One patient and family need identified from this process was access to information and services. To address this, the team created a concierge service space for patients and families in a planned Patient and Family Center, which serves as a one-stop hub for information on area amenities (restaurants, hotels, transportation); services such as home care; education and information on therapy and support groups; and connections to other patients and care teams. The introduction of this shared space supports Lean and universal process-neutral philosophies and allows the reduction of dedicated or specialized education or waiting areas on patient units.
The long term
As the project progressed through design, the team continued to consider how design concepts must change to support the universal concepts being implemented. This ultimately affected every system in the building, and careful coordination across each piece was necessary.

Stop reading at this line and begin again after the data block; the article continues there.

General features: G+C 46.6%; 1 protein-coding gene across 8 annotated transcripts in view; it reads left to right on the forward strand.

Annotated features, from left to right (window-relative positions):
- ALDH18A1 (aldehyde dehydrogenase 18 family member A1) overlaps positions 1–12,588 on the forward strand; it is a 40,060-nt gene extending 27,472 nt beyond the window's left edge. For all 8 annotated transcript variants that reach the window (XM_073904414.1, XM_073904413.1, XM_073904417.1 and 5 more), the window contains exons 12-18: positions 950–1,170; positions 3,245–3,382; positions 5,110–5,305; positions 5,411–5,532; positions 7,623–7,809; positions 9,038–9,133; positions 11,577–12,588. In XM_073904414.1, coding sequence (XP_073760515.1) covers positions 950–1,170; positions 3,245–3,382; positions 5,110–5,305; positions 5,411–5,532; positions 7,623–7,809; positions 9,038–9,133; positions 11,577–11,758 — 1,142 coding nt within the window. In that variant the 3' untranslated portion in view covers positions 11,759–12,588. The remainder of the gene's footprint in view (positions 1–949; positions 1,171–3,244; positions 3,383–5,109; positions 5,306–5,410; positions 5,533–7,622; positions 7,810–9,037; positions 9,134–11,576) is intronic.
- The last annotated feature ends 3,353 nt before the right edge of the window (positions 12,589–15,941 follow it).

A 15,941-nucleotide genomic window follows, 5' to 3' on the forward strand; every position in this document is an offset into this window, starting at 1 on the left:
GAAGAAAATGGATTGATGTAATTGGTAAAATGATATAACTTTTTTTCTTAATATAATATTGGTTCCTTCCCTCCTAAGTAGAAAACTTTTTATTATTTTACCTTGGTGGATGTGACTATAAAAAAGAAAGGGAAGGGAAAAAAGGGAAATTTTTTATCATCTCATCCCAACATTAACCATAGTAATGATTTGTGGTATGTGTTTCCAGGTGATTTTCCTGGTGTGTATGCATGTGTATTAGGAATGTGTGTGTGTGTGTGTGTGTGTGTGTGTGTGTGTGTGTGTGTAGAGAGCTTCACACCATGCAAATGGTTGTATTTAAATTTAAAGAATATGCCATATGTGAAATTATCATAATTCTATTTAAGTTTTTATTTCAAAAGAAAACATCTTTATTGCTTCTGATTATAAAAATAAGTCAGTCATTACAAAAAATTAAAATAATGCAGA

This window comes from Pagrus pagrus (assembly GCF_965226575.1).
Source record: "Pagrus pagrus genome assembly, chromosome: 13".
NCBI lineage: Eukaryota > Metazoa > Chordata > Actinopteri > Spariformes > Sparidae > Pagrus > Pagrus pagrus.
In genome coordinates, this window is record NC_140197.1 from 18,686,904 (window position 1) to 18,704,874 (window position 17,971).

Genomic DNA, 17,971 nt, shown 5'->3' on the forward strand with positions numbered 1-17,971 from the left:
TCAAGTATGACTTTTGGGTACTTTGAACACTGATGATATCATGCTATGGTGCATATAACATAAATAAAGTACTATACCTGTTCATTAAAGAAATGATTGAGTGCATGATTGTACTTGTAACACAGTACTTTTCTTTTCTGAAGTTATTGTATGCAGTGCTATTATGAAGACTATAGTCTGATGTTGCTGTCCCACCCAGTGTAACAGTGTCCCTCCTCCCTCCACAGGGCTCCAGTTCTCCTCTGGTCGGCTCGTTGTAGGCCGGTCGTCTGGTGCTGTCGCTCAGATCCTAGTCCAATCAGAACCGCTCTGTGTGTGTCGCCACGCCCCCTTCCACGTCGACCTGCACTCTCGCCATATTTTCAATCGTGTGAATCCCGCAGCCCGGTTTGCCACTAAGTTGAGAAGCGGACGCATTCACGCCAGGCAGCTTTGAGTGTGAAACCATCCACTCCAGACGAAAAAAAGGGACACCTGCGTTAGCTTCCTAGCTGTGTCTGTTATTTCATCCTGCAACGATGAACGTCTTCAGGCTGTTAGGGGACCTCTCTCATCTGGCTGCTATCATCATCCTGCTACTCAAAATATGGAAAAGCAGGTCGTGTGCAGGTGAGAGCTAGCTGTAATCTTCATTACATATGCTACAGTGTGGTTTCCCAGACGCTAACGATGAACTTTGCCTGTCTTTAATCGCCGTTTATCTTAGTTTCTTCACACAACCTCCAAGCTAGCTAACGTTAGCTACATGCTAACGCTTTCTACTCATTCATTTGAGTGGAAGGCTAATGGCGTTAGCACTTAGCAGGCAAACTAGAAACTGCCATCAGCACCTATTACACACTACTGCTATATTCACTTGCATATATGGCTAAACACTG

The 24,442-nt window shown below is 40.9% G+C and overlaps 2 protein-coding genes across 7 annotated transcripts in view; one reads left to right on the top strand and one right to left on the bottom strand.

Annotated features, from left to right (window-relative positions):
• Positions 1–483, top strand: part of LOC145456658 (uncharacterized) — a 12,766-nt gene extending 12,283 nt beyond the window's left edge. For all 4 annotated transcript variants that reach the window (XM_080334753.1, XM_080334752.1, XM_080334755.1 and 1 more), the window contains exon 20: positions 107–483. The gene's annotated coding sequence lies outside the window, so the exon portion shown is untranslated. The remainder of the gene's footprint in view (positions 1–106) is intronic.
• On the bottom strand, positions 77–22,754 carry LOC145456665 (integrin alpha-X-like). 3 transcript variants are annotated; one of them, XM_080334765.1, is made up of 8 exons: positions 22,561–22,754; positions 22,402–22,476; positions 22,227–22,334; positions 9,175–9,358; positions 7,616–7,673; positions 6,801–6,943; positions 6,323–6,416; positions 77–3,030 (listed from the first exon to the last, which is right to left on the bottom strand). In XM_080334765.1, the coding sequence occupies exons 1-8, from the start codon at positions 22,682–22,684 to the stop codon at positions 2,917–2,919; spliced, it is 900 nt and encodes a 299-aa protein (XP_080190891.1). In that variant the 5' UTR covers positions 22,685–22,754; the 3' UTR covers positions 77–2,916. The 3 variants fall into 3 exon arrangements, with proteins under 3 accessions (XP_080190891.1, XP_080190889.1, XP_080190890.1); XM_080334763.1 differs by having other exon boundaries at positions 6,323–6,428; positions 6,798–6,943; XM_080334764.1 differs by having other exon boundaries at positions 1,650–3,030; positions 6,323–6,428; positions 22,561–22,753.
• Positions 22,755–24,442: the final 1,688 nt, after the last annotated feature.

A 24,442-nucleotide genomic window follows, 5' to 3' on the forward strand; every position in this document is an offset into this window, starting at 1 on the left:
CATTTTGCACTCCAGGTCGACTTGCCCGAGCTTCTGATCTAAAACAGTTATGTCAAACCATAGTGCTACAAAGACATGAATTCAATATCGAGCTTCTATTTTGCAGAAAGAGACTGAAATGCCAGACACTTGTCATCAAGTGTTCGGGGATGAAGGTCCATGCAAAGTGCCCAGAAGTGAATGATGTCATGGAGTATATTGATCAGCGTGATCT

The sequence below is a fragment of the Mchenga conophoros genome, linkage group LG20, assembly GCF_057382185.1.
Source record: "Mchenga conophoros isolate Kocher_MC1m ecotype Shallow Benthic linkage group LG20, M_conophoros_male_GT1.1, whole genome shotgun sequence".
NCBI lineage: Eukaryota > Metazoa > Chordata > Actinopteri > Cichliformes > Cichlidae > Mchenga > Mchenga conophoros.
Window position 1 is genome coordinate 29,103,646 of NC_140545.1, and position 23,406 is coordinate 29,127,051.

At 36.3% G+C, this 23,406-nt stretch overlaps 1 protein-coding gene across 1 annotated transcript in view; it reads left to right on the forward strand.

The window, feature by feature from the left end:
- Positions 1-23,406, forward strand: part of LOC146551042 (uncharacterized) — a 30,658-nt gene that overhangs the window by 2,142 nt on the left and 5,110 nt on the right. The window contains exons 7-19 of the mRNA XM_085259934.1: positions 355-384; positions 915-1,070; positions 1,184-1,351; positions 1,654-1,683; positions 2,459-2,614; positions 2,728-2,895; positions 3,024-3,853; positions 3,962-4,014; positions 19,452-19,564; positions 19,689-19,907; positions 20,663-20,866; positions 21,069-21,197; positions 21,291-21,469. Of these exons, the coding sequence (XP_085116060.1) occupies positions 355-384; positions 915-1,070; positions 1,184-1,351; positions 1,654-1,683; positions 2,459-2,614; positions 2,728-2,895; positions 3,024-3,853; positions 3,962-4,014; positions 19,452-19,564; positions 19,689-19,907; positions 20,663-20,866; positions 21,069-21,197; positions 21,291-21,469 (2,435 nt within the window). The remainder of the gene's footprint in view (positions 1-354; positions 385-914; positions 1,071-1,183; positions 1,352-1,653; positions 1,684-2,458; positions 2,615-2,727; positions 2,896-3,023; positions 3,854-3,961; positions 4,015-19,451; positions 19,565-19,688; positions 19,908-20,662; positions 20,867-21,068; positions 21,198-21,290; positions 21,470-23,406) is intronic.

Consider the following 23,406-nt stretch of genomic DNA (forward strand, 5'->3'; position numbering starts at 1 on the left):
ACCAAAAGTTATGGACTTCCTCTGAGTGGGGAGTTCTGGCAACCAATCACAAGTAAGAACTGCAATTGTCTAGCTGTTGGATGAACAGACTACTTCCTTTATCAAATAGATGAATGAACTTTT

For example, a 250-bed universal med/surg/ICU platform was created that can flex over time, based on changes in patient acuity and service volumes. The building itself and its infrastructure exhibit careful attention to structural grid spacing and vertical floor-to-floor height to anticipate unknown future technologies. Spaces are zoned by aligning mechanical and electrical infrastructure areas as well as aligning clinical and support areas. This provides open floor plates that can be adapted to future platforms.
In departments such as lab, pharmacy, and staff areas, demountable partitions are used to deliver adaptability for changing technology. Additionally, clean/soiled/waste flows and spaces are programmed and designed to support the desired future use of AGVs.
The resulting hospital elevates MetroHealth’s best practices; provides a technologically advanced and compassionate patient-care experience; and creates a cost-effective, sustainable, and patient-focused hospital. This transformation will support MetroHealth’s ongoing mission in the Cleveland community and enable it to adjust to the rapidly evolving ways that healthcare is being delivered for many years to come.
Kurt Spiering, FAIA, ACHA, is a principal and healthcare market sector leader at HGA (Milwaukee). He can be reached at firstname.lastname@example.org. Mark Bultman, associate AIA, is a principal at HGA. He can be reached at email@example.com.